Pine Forests & Fires

Fires in the South Platte Area

The Hayman Fire of 2002 was the largest wildfire in Colorado's history. Severe drought and unseasonably dry weather had left the Pike National forest a virtual tinderbox. The human-caused fire ignited on June 8 southwest of the Denver metro area and north of Lake George, eventually burning 137,760 acres and destroying 132 structures before it was controlled on July 18.

Buffalo Creek Fire of 1996 covered over 10 miles of ground in approximately 4.5 hours and burned 11,900 acres over a two-day period. The fire destroyed 12 homes and caused the loss of essential forest cover on the highly erodible granite soils common to much of the South Platte drainage. 

In the months following the fire, a series of heavy thunderstorms caused torrential rains and flooding, which in turn resulted in the deaths of two individuals and greater damage to homes, roads and local water systems. Massive amounts of soil washed into the nearby Strontia Springs Reservoir, a critical part of Denver's water distribution and treatment system. The homes have been rebuilt, but the watershed damage continues to cause serious erosion, requiring water quality cleanup and dredging operations.


Erosion after a wildfire Forest fire at night.

Pine Forests - Then and Now

Ponderosa (Pinus ponderosa) predominates pine throughout the Colorado Plateau. Ponderosa pine communities are found throughout the Front Range of Colorado at elevations from 5,600 to 9,000 feet. These tall trees with their long needles and prickly cones are the most widely distributed species in the Western United States.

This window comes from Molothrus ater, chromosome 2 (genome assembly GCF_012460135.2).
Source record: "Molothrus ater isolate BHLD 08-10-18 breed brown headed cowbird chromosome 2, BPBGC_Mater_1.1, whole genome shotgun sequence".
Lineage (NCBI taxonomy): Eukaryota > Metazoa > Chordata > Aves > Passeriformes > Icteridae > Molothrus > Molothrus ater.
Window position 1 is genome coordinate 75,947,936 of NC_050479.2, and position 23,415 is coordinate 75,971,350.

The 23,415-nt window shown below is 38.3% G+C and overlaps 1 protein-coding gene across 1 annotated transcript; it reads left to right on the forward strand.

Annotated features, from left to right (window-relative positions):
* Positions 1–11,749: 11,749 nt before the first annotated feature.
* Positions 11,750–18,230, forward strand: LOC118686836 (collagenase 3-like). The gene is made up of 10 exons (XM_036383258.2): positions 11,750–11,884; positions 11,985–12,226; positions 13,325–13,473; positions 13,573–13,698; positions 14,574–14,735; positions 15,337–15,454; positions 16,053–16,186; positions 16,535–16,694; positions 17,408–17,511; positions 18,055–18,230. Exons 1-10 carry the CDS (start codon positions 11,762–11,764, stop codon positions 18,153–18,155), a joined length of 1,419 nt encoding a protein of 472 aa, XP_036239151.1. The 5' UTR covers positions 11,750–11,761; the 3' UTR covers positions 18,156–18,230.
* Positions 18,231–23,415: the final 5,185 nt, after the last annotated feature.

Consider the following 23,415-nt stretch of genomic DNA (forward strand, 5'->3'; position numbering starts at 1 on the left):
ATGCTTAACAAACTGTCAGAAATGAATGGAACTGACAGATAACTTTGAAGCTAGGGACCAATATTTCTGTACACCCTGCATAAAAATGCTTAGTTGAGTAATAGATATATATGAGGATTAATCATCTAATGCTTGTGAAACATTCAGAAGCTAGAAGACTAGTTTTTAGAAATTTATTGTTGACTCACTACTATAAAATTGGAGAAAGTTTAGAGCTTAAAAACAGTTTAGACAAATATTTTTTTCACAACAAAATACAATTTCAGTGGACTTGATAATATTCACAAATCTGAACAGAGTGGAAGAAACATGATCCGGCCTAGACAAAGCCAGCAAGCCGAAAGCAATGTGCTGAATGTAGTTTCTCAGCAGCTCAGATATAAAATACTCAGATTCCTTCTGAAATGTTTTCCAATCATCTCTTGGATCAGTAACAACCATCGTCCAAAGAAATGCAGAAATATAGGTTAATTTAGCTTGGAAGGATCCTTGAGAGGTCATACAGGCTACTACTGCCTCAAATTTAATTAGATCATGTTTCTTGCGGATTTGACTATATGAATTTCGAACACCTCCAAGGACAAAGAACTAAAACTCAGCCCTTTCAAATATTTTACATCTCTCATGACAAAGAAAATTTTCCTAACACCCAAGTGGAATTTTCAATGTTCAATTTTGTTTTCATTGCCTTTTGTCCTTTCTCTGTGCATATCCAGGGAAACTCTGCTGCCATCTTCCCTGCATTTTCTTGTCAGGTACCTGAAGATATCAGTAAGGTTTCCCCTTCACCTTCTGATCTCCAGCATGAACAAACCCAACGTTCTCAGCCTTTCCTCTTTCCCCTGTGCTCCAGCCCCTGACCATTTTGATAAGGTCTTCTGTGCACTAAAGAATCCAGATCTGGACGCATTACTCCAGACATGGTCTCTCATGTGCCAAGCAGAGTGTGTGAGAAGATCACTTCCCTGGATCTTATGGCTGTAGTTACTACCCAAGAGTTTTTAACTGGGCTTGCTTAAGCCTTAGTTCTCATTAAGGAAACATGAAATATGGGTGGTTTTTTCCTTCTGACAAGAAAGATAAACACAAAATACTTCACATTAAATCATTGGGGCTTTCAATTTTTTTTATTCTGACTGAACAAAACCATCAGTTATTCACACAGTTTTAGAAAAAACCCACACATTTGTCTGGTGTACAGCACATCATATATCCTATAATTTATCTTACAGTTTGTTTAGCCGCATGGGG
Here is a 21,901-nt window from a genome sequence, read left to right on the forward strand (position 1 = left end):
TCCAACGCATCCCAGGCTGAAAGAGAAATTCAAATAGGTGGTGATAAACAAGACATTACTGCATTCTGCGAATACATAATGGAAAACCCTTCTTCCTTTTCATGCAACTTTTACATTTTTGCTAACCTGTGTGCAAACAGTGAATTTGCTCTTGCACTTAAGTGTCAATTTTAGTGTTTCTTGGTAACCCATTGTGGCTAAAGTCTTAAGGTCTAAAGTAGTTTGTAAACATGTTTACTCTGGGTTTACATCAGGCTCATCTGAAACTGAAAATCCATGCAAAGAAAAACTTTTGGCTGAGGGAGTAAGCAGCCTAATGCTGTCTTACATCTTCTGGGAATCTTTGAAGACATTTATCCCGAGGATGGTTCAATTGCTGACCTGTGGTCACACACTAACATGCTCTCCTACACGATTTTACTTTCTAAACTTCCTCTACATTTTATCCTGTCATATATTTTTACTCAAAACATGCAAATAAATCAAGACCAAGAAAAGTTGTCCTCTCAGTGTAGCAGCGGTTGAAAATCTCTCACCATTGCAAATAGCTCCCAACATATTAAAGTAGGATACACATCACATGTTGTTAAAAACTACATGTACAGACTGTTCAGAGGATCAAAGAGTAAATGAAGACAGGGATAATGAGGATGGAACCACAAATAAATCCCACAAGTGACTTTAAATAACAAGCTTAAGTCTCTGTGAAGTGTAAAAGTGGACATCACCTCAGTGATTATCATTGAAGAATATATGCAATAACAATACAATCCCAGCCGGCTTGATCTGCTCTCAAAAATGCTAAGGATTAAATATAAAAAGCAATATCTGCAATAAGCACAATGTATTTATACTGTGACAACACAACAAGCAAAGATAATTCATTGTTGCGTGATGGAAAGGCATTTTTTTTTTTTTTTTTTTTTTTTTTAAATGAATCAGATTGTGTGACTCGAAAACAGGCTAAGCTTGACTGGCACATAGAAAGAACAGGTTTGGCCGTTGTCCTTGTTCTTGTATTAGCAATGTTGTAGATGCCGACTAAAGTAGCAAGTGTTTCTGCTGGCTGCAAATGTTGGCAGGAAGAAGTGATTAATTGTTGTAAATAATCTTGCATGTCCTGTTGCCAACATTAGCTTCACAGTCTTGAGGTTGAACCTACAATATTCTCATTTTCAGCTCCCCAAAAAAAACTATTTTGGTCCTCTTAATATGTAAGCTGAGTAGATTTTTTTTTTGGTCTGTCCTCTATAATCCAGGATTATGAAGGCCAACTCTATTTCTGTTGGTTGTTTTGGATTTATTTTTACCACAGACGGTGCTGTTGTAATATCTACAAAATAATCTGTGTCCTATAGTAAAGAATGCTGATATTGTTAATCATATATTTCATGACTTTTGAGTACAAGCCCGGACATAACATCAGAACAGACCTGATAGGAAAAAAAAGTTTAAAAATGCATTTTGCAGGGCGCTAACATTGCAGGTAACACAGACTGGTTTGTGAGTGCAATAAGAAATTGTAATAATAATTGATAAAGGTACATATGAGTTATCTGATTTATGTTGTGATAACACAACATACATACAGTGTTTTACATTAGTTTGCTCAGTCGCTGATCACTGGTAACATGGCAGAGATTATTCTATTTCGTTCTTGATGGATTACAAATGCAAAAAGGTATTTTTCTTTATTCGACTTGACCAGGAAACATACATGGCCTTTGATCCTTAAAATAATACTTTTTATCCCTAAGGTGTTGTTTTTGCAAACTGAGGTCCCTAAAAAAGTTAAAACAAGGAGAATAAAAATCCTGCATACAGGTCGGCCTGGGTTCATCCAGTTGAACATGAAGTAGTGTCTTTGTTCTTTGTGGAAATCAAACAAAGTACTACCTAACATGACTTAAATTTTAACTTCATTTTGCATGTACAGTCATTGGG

Ponderosa pine naturally grows in stands of different-age trees. Historically, loggers took out the most valuable large pines, leaving thickets of small pine and fir. Then they went back and cut the big fir and remnant pine. Add to this a century of extensive fire suppression, and the result is a much denser, evenly-aged forest — ripe for the type of catastrophic crown fires that have occurred recently.


Historical photo Dense forest

Historical density - 1896

Current density with suppression

Left to nature's own devices, a forest goes through periodic cycles of fire and regeneration. In ponderosa pine forests, fire reduces competition from too many small trees, keeps insects in check, and exposes the soil so seeds of new trees can germinate. Suppressing all fires changes the mix and density of the forests. Because natural fires are frequent in ponderosa forests - occurring every two to 25 years compared with 100 to 300 years in the lodgepole pine forests of the northern Rockies — fire suppression has had a much greater effect in the ponderosa forest.